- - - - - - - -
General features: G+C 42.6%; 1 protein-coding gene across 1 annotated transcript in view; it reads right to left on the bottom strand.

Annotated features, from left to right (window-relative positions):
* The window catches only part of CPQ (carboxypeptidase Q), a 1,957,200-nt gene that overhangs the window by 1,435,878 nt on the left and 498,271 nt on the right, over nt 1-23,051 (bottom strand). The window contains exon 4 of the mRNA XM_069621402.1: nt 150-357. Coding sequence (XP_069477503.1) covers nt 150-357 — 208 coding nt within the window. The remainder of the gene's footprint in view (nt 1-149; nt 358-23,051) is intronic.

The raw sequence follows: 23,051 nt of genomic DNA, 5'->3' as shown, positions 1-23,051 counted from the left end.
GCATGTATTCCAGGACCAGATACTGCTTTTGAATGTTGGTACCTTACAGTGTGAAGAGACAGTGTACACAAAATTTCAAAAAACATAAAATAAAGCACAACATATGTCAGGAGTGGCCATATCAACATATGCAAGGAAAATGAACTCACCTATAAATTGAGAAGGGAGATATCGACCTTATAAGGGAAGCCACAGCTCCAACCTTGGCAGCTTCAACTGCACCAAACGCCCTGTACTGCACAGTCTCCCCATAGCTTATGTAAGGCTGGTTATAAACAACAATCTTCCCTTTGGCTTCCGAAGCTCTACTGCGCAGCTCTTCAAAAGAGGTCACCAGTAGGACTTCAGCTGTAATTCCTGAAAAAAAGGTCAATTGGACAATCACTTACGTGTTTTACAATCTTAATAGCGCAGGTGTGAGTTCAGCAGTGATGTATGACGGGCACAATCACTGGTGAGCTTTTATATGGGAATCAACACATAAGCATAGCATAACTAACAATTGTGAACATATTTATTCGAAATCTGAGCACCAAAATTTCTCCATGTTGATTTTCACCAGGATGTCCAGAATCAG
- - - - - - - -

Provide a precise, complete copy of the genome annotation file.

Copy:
General features: G+C 42.6%; 1 protein-coding gene across 1 annotated transcript in view; it reads right to left on the bottom strand.

Annotated features, from left to right (window-relative positions):
* The window catches only part of CPQ (carboxypeptidase Q), a 1,957,200-nt gene that overhangs the window by 1,435,878 nt on the left and 498,271 nt on the right, over nt 1-23,051 (bottom strand). The window contains exon 4 of the mRNA XM_069621402.1: nt 150-357. Coding sequence (XP_069477503.1) covers nt 150-357 — 208 coding nt within the window. The remainder of the gene's footprint in view (nt 1-149; nt 358-23,051) is intronic.

The raw sequence follows: 23,051 nt of genomic DNA, 5'->3' as shown, positions 1-23,051 counted from the left end.
GCATGTATTCCAGGACCAGATACTGCTTTTGAATGTTGGTACCTTACAGTGTGAAGAGACAGTGTACACAAAATTTCAAAAAACATAAAATAAAGCACAACATATGTCAGGAGTGGCCATATCAACATATGCAAGGAAAATGAACTCACCTATAAATTGAGAAGGGAGATATCGACCTTATAAGGGAAGCCACAGCTCCAACCTTGGCAGCTTCAACTGCACCAAACGCCCTGTACTGCACAGTCTCCCCATAGCTTATGTAAGGCTGGTTATAAACAACAATCTTCCCTTTGGCTTCCGAAGCTCTACTGCGCAGCTCTTCAAAAGAGGTCACCAGTAGGACTTCAGCTGTAATTCCTGAAAAAAAGGTCAATTGGACAATCACTTACGTGTTTTACAATCTTAATAGCGCAGGTGTGAGTTCAGCAGTGATGTATGACGGGCACAATCACTGGTGAGCTTTTATATGGGAATCAACACATAAGCATAGCATAACTAACAATTGTGAACATATTTATTCGAAATCTGAGCACCAAAATTTCTCCATGTTGATTTTCACCAGGATGTCCAGAATCAG